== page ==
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It seems pretty clear that after ten years he is still hurt and angry. He’s not “holding on to” his feelings: he feels them. If you want to make headway here, you are going to have to understand what his feelings are and why he has them—why he had them then, why he still does. If I had to guess, I’d bet that he feels resentful and judged because he feels—deeply—that you equate success with money. This is a message children pick up from their parents all the time, even when there isn’t the sort of outright crisis of values that occurred in your household: they hear their parents’ derisive remarks about other people’s choices of profession; they see how their parents treat people they don’t consider successful. It seems to me that you’ve done nothing up to this point to make clear to your son that you don’t equate money with success. It seems to me that in fact you still don’t see the problem for what it is—that you have confused “success” with earning power, and that you continue to confuse the two.

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Is that really what makes a “successful” life? Earning the most money one can? Why? Your son has honorable, meaningful work he loves and is committed to; it seems he has a partner he loves and is committed to. He has a roof over his head and enough to eat and “certainly enough” for the life he is interested in leading. He doesn’t feel the need for anything else. Except perhaps your approval and genuine pride—and your heartfelt acknowledgment that you were wrong. Make sure when you tell him this, you mean it.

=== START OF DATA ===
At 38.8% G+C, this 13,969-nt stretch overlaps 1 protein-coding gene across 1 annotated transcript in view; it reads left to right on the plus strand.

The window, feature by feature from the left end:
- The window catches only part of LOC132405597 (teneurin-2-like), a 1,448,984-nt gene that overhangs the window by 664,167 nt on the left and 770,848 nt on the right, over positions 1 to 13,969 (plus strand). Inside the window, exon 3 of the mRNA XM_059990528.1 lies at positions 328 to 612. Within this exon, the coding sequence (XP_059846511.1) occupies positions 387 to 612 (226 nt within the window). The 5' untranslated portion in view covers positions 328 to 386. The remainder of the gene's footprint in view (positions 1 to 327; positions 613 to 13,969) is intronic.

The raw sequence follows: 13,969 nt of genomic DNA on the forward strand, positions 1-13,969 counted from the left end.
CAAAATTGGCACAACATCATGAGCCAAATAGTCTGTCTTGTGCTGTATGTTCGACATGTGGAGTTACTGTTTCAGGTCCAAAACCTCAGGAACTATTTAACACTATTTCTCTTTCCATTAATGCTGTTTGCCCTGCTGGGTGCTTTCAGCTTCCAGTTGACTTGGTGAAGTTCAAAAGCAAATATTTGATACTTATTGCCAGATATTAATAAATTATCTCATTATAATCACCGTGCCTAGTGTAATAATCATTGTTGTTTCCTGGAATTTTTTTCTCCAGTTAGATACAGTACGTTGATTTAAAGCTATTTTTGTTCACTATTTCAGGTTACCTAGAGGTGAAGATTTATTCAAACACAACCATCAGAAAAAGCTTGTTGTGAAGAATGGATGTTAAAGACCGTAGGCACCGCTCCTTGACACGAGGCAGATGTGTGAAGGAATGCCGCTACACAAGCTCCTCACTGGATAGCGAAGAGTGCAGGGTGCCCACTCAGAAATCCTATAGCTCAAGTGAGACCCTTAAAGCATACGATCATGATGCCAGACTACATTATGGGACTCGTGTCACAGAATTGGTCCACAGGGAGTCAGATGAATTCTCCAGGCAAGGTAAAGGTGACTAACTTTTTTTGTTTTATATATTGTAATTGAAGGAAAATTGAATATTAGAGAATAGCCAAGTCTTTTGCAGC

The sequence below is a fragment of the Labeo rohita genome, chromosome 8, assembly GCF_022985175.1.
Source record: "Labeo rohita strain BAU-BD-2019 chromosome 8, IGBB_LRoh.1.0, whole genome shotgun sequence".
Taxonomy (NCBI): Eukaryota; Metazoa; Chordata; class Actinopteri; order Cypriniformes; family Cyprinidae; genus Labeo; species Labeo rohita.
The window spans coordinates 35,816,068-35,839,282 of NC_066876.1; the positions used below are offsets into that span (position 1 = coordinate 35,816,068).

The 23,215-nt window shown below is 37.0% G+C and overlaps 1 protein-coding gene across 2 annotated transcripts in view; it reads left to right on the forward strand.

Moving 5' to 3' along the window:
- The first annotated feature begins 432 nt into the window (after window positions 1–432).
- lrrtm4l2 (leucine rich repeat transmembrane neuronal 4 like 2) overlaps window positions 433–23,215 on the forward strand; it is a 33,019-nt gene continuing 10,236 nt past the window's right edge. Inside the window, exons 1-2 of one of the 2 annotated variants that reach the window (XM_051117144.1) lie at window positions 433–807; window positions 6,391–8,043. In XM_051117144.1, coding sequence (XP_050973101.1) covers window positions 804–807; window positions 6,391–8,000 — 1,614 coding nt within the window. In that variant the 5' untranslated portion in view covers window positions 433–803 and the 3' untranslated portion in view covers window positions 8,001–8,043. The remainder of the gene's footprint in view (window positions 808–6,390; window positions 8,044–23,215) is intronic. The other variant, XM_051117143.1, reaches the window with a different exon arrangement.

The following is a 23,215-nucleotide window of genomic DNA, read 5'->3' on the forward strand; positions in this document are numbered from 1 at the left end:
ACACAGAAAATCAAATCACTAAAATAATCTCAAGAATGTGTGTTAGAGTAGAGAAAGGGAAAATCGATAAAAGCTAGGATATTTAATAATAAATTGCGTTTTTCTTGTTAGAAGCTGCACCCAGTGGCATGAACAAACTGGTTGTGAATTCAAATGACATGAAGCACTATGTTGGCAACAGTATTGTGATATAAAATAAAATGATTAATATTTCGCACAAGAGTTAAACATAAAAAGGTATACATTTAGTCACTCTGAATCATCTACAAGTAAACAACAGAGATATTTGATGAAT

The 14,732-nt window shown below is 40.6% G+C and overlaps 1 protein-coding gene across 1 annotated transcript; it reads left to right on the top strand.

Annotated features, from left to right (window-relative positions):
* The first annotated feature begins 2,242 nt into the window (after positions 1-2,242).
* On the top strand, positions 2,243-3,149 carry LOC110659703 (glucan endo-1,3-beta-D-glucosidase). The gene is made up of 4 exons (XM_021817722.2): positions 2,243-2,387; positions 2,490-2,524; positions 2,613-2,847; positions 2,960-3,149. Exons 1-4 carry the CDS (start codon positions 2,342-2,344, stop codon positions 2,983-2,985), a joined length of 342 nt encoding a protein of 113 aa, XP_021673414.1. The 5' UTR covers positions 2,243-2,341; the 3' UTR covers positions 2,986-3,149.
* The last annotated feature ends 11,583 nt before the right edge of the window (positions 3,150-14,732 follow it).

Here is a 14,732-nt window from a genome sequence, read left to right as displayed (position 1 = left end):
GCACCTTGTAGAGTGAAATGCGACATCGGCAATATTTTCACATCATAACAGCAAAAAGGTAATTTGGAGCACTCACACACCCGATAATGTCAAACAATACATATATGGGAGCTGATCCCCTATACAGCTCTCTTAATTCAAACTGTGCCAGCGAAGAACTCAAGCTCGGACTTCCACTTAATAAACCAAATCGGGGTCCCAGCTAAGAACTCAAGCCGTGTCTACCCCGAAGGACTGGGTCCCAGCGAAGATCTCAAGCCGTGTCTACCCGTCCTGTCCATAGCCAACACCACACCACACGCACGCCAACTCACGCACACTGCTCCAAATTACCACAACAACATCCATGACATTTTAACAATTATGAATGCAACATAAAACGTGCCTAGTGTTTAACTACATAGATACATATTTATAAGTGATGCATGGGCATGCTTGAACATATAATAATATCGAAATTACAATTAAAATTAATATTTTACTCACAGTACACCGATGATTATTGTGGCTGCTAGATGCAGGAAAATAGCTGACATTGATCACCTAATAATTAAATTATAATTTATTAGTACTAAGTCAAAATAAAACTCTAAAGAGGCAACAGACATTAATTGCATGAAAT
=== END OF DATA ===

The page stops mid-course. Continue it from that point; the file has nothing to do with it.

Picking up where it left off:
Slate Plus members get more Care and Feeding from Michelle each week. Sign up today! From this week’s letter, “My Daughter Refuses to See My Dying Father in the Time We Have LeftHe’s not a predator; he’s confused.

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Dear Care and Feeding,

I have a 6-year-old son who started first grade last week. We are in a deep red state with little to no masking and poor vaccination rates, and our son has a heart condition that makes him medically fragile. After we heard kids were being airlifted to neighboring states for ICU beds, my partner and I made the decision to pull him out of school and teach him at home (the school doesn’t have a remote option). We spoke with the school registrar and his guidance counselor, who assured us that we can re-enroll once he’s able to get vaccinated, but now that he’s no longer a student, we have lost access to all the online resources provided by the school. My partner and I are panicking. Did we make the right decision? We’re worried he’ll fall behind academically and won’t be able to catch up. Of course, on the other hand, if he dies from COVID, then being behind on his ABCs isn’t a big deal. I suppose I just need some reassurance that we did the right thing.

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—Suddenly a Homeschooler

Dear SaH,

Yes, of course you did the right thing. Putting a medically fragile child in a classroom full of children who may not be wearing masks, whose families may not be vaccinated—whose teacher may not be vaccinated!—while we are still in the midst of a raging pandemic would be madness.